The Democrats are expected to maintain control of the House of Representatives, but the fate of the Senate is finely balanced. Even if Mr Biden is elected and Democrats take control of the Senate, the recent history of midterm elections (two years after the presidential election) do not bode well for the party of the president. Both Mr Obama and Mr Trump only enjoyed control of Congress for the first two years of their presidencies before one chamber fell to the opposing party, essentially preventing the passage of any further legislation that did not enjoy bipartisan support.
How much of the Biden platform is actually enacted would depend on the power of the Democrats in Congress and the shifting sands of political priorities. While his fiscal platform is more expansionary than Ms Clinton’s, there is nothing in Mr Biden’s past to suggest he is a fiscal radical in the Bernie Sanders mould. A Biden administration, like so many of its predecessors, may in reality prove less radical on domestic policy, especially on taxes and spending, than its campaign promises suggest.
Mr Biden is the front runner at the moment but there are increasing signs that this may become a contested election, one in which neither side admits defeat. The result could be a political crisis that lasts for weeks or possibly months.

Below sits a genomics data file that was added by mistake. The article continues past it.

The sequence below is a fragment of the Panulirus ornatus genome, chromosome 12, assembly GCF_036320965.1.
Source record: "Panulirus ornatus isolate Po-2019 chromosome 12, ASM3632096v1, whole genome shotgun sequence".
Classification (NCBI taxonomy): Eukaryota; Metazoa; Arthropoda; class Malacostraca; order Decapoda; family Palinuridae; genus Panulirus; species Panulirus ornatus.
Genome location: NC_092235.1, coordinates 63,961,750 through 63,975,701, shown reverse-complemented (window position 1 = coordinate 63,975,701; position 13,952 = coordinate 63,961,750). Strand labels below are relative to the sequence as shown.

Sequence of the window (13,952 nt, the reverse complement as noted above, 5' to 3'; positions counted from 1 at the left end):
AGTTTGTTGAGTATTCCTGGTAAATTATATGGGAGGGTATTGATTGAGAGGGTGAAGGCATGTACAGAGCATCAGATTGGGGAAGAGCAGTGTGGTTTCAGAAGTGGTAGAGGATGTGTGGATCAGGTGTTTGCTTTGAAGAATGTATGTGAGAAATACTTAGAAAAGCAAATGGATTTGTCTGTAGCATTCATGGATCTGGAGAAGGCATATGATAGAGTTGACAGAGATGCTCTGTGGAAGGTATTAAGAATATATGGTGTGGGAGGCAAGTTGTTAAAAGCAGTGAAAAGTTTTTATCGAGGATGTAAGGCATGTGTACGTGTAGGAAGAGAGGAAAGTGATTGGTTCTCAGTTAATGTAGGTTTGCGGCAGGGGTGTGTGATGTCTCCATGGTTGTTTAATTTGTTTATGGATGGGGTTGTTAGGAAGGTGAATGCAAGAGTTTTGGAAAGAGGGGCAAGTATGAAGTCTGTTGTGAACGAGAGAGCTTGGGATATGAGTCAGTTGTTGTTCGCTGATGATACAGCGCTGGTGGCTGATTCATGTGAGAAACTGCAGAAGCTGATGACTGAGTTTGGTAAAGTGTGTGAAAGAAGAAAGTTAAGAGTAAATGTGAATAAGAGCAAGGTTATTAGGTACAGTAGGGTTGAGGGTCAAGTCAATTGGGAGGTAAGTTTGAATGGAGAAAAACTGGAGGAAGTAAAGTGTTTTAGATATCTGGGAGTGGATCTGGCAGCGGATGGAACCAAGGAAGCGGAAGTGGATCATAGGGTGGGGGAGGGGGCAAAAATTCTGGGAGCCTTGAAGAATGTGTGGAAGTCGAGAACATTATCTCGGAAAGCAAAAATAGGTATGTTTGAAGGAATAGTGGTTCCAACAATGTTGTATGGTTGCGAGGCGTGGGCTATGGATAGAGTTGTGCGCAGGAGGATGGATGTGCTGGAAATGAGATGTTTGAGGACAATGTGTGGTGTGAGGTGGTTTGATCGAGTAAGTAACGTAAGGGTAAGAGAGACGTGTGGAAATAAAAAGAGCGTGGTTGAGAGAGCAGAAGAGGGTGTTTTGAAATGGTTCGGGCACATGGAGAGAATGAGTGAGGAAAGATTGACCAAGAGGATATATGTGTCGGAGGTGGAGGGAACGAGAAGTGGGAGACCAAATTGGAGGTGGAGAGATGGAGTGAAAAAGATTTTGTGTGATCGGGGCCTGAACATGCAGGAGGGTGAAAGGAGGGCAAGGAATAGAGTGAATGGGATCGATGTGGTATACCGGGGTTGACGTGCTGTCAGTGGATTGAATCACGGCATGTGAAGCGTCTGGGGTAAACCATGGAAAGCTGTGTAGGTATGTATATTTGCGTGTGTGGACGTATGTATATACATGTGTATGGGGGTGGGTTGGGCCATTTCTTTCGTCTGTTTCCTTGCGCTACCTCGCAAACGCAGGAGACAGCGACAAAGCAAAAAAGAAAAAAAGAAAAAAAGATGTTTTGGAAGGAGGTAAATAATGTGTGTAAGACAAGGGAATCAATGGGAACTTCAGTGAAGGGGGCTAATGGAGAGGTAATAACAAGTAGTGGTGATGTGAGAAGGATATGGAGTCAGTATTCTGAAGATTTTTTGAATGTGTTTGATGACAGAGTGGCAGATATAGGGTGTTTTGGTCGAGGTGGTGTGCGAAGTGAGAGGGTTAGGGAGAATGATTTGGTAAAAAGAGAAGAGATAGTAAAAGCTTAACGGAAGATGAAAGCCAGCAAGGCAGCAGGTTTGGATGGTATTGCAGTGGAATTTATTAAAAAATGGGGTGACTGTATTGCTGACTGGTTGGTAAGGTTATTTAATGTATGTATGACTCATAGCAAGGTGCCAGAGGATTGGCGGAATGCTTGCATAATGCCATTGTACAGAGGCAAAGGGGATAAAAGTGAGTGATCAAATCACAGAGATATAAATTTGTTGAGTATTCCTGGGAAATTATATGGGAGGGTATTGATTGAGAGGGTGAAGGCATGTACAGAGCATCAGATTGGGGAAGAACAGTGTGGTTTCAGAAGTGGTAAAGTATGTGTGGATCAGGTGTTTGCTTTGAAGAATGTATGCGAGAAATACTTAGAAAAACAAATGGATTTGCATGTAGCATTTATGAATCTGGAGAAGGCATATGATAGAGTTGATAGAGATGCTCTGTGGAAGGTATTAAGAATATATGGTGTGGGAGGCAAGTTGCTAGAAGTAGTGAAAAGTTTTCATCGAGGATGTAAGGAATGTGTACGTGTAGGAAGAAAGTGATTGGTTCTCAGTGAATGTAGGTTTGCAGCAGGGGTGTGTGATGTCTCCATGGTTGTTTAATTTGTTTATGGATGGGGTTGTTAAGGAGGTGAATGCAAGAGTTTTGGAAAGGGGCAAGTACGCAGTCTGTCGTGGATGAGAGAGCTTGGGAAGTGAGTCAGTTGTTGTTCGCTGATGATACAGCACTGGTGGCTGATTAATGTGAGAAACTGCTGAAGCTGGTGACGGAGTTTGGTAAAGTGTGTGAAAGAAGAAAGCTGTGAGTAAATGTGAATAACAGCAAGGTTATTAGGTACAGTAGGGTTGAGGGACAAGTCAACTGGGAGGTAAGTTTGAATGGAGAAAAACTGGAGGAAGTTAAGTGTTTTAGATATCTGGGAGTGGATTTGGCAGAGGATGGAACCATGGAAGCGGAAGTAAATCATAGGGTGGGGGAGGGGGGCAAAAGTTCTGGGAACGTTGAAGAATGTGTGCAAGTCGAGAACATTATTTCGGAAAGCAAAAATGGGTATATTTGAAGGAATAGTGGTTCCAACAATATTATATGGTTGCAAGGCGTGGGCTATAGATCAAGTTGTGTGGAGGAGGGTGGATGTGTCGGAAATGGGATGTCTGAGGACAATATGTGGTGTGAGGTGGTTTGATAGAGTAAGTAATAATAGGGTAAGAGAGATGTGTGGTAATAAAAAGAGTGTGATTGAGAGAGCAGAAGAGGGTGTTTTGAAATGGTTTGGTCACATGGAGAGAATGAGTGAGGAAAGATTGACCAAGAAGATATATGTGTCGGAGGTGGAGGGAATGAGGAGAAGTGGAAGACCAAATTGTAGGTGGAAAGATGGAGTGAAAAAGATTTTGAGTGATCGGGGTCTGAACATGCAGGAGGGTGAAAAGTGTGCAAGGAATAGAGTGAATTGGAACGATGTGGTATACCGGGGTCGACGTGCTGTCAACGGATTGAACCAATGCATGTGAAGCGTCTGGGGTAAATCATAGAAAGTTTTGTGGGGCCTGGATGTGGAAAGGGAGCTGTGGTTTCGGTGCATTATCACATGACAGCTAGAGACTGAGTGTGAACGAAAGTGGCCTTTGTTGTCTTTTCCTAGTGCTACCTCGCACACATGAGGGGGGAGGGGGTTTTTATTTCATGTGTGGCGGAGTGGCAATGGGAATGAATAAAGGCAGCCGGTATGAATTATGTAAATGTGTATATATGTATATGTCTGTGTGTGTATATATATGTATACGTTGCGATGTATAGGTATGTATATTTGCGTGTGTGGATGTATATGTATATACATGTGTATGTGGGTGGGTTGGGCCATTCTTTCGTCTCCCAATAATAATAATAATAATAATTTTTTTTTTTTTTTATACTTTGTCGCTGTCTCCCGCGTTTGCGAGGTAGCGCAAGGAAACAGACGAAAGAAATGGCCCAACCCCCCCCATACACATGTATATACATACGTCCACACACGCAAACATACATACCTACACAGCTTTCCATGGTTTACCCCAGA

The pandemic means that many more Americans will vote by post. Mr Trump has criticised mail-in voting as susceptible to fraud and repeatedly suggested that he might reject the election results. Mr Biden has said that Mr Trump may try to “steal” the election.
Some states have long had high rates of mail-in voting, but many have not, and it could take days or even weeks to count mail-in votes in all states. This creates the possibility of a narrow Trump win on election night on the basis of the in-person vote which is reversed in the following days or weeks as mail-in votes are counted.
If Mr Trump were to refuse to accept defeat by mail-in votes the Supreme Court could be called on to determine the winner, as was the case in the Bush-Gore election in 2000. That election was ultimately resolved by Al Gore’s concession, not by the Supreme Court or congressional intervention. Mr Trump’s combativeness, and his criticisms of the voting process, raise the risks of a contested election – and of deep political uncertainty in the period up to the 20 January inauguration.
PS: The arrival of the flu season adds to the risks of a new wave of COVID-19 cases in Europe. It is to be hoped that Europe will follow the experience of the southern hemisphere, where lockdowns have contributed to a mild flu season. Surveys and tests indicated that flu cases and deaths were unusually low in Argentina, Australia, Chile, New Zealand, South Africa and Paraguay. The northern hemisphere should also benefit from the containment of the flu in the south, with fewer cases in circulation and reduced travel limiting the risk of transmission. Much will depend on continued adherence to social distancing and the uptake of flu vaccinations, but a reduction in flu deaths could offer a rare positive for health amid the pandemic. The World Health Organization estimates that the seasonal flu causes 290,000–650,000 deaths globally every year. COVID-19 has so far claimed 950,000 lives worldwide.